Retailing’s Unsung Heroes

Retailing’s Unsung Heroes

Last month marked the beginning of my 40th year in the international transportation and trade industry. When I started that first job in January 1971, I had some thought it would be temporary: I had a bachelor’s degree in biological sciences and figured I’d eventually get a job reflecting that line of study — maybe teaching, maybe research — but at least something more related to my education than this transportation thing. Besides, no one I knew had any more information about this line of work than I did. What was this all about anyway?

Bear in mind container ships back then were pretty small, averaging less than 2,500 TEUs per vessel, and had only recently begun to move larger volumes of cargo. The U.S. didn’t even recognize China, so Japan, Taiwan, Hong Kong and Europe were much more important sources of freight.

There were relatively few sources of information available about cargo movement, and importers and exporters were only barely familiar with containers and the new methods of shipping that would result from their introduction. Wal-Mart had opened its first store in Arkansas in 1962, incorporated in 1969 and only operated in half a dozen states by 1972 — nothing like the 700,000-plus containers they bring into America today!

It has been amazing to work in this business over these four decades, to watch it grow and change, and I have become something of a transportation and logistics geek because of it. While never much of a shopper, I admit to enjoying walking the aisles of a clothing, department or grocery store and, rather than buying anything, just looking at the labels of the clothes, bottles or packages to check where they originated.

As I’m taking this mental journey — speculating on the process the retailer used to get the products to the shelves — I’m also aware that virtually no one else in the store has any idea of the complex set of operations and the large number of people and companies involved to make this happen. Whether it’s a Wal-Mart, Home Depot, Target, Foot Locker, Fred Meyer grocery store, or any of the dozens of stores any of us pass through, there is an invisible set of behind-the-scenes processes that makes buying and selling possible — processes that we, dear readers and friends, have created, defined, refined, customized, improved and continue to manage and evolve.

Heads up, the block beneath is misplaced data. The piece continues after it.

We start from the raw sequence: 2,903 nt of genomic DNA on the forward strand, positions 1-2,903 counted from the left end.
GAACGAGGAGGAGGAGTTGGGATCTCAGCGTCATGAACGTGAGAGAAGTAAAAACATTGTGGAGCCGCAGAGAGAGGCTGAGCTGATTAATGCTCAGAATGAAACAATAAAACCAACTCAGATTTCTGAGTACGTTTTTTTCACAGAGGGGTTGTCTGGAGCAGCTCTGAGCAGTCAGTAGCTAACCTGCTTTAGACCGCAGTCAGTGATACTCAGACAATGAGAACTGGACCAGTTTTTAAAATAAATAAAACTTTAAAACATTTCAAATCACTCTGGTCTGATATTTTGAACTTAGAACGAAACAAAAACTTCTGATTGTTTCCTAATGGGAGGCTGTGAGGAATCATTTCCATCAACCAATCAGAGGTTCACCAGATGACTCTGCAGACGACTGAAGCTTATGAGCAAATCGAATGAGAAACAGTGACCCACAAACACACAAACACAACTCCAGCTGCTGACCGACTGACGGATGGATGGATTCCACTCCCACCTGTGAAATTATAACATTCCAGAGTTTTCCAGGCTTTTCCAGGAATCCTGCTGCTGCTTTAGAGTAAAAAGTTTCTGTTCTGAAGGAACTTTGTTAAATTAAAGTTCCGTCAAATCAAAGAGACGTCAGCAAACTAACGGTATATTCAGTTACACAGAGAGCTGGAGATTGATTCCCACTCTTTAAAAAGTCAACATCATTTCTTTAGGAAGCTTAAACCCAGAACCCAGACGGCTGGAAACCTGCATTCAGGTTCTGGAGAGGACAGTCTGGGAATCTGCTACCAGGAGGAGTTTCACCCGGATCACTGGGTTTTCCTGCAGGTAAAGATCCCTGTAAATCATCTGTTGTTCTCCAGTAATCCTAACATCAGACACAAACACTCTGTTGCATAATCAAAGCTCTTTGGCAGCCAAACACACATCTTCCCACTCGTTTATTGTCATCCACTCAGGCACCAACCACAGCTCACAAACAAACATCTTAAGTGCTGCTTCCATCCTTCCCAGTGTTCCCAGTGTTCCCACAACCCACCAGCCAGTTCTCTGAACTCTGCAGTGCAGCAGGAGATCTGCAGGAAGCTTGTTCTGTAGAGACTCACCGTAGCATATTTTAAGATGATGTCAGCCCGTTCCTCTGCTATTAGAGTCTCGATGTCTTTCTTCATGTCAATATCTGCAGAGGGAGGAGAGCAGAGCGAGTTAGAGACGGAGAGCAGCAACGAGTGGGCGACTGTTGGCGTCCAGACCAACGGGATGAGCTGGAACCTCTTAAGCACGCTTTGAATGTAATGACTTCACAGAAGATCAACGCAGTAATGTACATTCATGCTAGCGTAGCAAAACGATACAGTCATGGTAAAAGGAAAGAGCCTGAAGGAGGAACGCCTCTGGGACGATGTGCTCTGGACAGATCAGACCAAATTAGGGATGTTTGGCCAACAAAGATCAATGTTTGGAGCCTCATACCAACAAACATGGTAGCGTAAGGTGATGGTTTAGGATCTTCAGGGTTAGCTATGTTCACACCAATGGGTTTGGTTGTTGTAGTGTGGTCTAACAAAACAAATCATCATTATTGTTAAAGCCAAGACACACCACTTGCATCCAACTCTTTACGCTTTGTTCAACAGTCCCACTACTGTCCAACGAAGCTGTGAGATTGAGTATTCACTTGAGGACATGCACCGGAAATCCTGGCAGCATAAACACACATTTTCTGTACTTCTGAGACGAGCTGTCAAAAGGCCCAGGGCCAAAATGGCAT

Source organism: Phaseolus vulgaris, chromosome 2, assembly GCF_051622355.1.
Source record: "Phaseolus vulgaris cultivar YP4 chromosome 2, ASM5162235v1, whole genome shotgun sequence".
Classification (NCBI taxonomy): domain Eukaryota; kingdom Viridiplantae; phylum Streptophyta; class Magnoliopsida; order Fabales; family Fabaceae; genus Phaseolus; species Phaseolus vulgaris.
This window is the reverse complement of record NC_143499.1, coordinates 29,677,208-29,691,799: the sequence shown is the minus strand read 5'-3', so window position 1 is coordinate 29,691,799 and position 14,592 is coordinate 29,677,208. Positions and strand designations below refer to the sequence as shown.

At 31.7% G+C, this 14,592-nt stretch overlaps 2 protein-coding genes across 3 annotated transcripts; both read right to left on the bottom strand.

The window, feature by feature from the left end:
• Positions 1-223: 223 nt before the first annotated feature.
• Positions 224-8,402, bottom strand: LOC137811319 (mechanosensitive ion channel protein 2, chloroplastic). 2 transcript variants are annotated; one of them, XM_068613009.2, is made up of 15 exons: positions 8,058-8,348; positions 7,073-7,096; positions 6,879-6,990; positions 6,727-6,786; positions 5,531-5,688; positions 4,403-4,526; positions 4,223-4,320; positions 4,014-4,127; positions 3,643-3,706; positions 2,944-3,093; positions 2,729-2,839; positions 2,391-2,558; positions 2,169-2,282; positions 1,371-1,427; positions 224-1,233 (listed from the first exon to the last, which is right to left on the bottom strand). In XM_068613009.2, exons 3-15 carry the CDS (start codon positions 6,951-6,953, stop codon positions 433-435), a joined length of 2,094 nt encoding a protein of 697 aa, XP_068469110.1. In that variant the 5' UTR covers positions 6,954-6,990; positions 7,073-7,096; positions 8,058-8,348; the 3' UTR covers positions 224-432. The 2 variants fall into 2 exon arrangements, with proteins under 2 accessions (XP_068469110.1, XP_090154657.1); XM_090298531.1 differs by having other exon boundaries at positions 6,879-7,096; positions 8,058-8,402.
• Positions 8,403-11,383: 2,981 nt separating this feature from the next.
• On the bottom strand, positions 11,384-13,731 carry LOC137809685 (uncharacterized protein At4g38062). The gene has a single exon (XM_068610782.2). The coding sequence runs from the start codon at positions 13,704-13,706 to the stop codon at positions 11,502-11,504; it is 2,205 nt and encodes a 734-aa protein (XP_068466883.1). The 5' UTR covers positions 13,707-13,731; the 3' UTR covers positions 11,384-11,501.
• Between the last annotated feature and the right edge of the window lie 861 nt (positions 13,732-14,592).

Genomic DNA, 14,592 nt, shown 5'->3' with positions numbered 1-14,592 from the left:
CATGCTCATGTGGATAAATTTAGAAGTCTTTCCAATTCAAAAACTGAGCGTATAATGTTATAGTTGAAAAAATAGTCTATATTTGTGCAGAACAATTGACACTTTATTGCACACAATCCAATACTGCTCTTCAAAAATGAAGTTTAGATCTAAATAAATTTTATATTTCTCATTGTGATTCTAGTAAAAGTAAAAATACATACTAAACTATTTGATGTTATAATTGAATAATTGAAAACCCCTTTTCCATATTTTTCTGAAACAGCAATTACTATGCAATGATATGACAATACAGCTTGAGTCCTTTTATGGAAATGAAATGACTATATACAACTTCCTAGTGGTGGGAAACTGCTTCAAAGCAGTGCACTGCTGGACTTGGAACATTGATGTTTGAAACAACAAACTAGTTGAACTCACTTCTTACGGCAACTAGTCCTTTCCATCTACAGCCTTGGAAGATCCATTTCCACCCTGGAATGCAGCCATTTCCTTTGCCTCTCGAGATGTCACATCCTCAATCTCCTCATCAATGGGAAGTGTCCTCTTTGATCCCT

And so it was during a vacation to Hawaii last month that my wife and I found ourselves in the small Maui town of Pa’ia, a few miles south of Kahului, where we happened upon the Mana Foods Market. Having read the name in a guidebook, in we went. At the end of more than an hour, we had purchased a few items, but had a great time just the same wandering the aisles. In fact, I found the store so interesting and the variety of items so remarkable that I called the store a few days later to see if they would speak with me about how they managed to get so much stuff into so little space and how they managed the logistics.

To my delight, Sunette Fenn, one of Mana Foods’ founders, was generous enough to take 30 or 40 minutes of her time to speak with me about the business, especially the logistics. Just for some perspective: The Mana Foods store is about 6,500 square feet, and the company has an order book of some 30,000 items that appear on the shelves. According to the Food Marketing Institute, the average size of a grocery store in America was 46,755 square feet in 2008 and stocked approximately 47,000 items. It’s worth noting Hawaii is the most isolated island chain in the world; Maui’s population was 143,574 in 2008, and Pa’ia is very small.

So how does Mana Foods do it? The specifics — no direct imports, a large number of distributor suppliers, dedicated staff, and constant attention to customer wants and needs — are less important than the fact it does it and has been doing it every day, every week, every month, for more than 25 years; and to be sure, without the awareness of virtually all of their customers — except, of course, for the random visit of a geek from the mainland.

Thanks, Sunette, I appreciate your time and the Mana Foods story. Your copy of this column will be on its (electronic) way to you soon.

Barry Horowitz is the principal at CMS Consulting Services. He can be contacted at 503-208-2232, or at barryh@cms-cs.com.